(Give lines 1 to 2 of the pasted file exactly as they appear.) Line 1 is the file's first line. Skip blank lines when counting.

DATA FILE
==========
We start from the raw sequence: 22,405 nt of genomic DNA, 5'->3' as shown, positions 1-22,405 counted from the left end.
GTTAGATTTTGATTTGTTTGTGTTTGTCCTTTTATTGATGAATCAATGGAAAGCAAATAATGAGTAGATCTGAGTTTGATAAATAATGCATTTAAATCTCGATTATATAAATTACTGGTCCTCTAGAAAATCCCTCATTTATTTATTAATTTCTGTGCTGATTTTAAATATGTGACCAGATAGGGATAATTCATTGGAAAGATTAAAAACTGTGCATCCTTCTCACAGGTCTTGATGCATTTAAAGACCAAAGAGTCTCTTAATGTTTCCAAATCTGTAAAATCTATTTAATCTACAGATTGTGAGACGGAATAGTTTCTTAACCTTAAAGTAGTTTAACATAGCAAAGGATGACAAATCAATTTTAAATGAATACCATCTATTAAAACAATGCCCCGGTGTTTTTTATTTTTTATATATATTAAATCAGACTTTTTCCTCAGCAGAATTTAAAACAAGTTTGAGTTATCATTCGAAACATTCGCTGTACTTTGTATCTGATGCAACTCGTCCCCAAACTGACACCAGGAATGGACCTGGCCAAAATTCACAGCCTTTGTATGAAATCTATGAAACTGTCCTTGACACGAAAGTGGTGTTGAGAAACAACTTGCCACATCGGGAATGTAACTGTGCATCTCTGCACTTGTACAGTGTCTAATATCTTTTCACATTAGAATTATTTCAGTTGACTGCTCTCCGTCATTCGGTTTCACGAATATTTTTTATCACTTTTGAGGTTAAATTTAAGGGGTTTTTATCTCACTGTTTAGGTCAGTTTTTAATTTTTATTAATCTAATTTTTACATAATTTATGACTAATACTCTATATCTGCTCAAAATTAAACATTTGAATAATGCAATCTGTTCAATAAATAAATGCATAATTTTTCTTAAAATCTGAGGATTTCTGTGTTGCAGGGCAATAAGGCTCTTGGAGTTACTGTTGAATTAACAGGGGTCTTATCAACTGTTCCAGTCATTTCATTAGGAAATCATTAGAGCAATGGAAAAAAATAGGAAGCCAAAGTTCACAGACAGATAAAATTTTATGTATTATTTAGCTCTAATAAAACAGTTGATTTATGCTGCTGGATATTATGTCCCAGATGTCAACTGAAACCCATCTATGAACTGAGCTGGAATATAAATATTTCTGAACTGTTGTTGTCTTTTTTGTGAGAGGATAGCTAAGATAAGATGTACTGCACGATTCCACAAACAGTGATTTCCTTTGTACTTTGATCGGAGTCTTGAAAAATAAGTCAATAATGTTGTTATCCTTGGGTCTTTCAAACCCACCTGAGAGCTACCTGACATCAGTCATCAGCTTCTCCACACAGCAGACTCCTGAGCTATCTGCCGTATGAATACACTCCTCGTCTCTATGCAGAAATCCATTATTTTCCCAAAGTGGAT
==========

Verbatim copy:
We start from the raw sequence: 22,405 nt of genomic DNA, 5'->3' as shown, positions 1-22,405 counted from the left end.
GTTAGATTTTGATTTGTTTGTGTTTGTCCTTTTATTGATGAATCAATGGAAAGCAAATAATGAGTAGATCTGAGTTTGATAAATAATGCATTTAAATCTCGATTATATAAATTACTGGTCCTCTAGAAAATCCCTCATTTATTTATTAATTTCTGTGCTGATTTTAAATATGTGACCAGATAGGGATAATTCATTGGAAAGATTAAAAACTGTGCATCCTTCTCACAGGTCTTGATGCATTTAAAGACCAAAGAGTCTCTTAATGTTTCCAAATCTGTAAAATCTATTTAATCTACAGATTGTGAGACGGAATAGTTTCTTAACCTTAAAGTAGTTTAACATAGCAAAGGATGACAAATCAATTTTAAATGAATACCATCTATTAAAACAATGCCCCGGTGTTTTTTATTTTTTATATATATTAAATCAGACTTTTTCCTCAGCAGAATTTAAAACAAGTTTGAGTTATCATTCGAAACATTCGCTGTACTTTGTATCTGATGCAACTCGTCCCCAAACTGACACCAGGAATGGACCTGGCCAAAATTCACAGCCTTTGTATGAAATCTATGAAACTGTCCTTGACACGAAAGTGGTGTTGAGAAACAACTTGCCACATCGGGAATGTAACTGTGCATCTCTGCACTTGTACAGTGTCTAATATCTTTTCACATTAGAATTATTTCAGTTGACTGCTCTCCGTCATTCGGTTTCACGAATATTTTTTATCACTTTTGAGGTTAAATTTAAGGGGTTTTTATCTCACTGTTTAGGTCAGTTTTTAATTTTTATTAATCTAATTTTTACATAATTTATGACTAATACTCTATATCTGCTCAAAATTAAACATTTGAATAATGCAATCTGTTCAATAAATAAATGCATAATTTTTCTTAAAATCTGAGGATTTCTGTGTTGCAGGGCAATAAGGCTCTTGGAGTTACTGTTGAATTAACAGGGGTCTTATCAACTGTTCCAGTCATTTCATTAGGAAATCATTAGAGCAATGGAAAAAAATAGGAAGCCAAAGTTCACAGACAGATAAAATTTTATGTATTATTTAGCTCTAATAAAACAGTTGATTTATGCTGCTGGATATTATGTCCCAGATGTCAACTGAAACCCATCTATGAACTGAGCTGGAATATAAATATTTCTGAACTGTTGTTGTCTTTTTTGTGAGAGGATAGCTAAGATAAGATGTACTGCACGATTCCACAAACAGTGATTTCCTTTGTACTTTGATCGGAGTCTTGAAAAATAAGTCAATAATGTTGTTATCCTTGGGTCTTTCAAACCCACCTGAGAGCTACCTGACATCAGTCATCAGCTTCTCCACACAGCAGACTCCTGAGCTATCTGCCGTATGAATACACTCCTCGTCTCTATGCAGAAATCCATTATTTTCCCAAAGTGGAT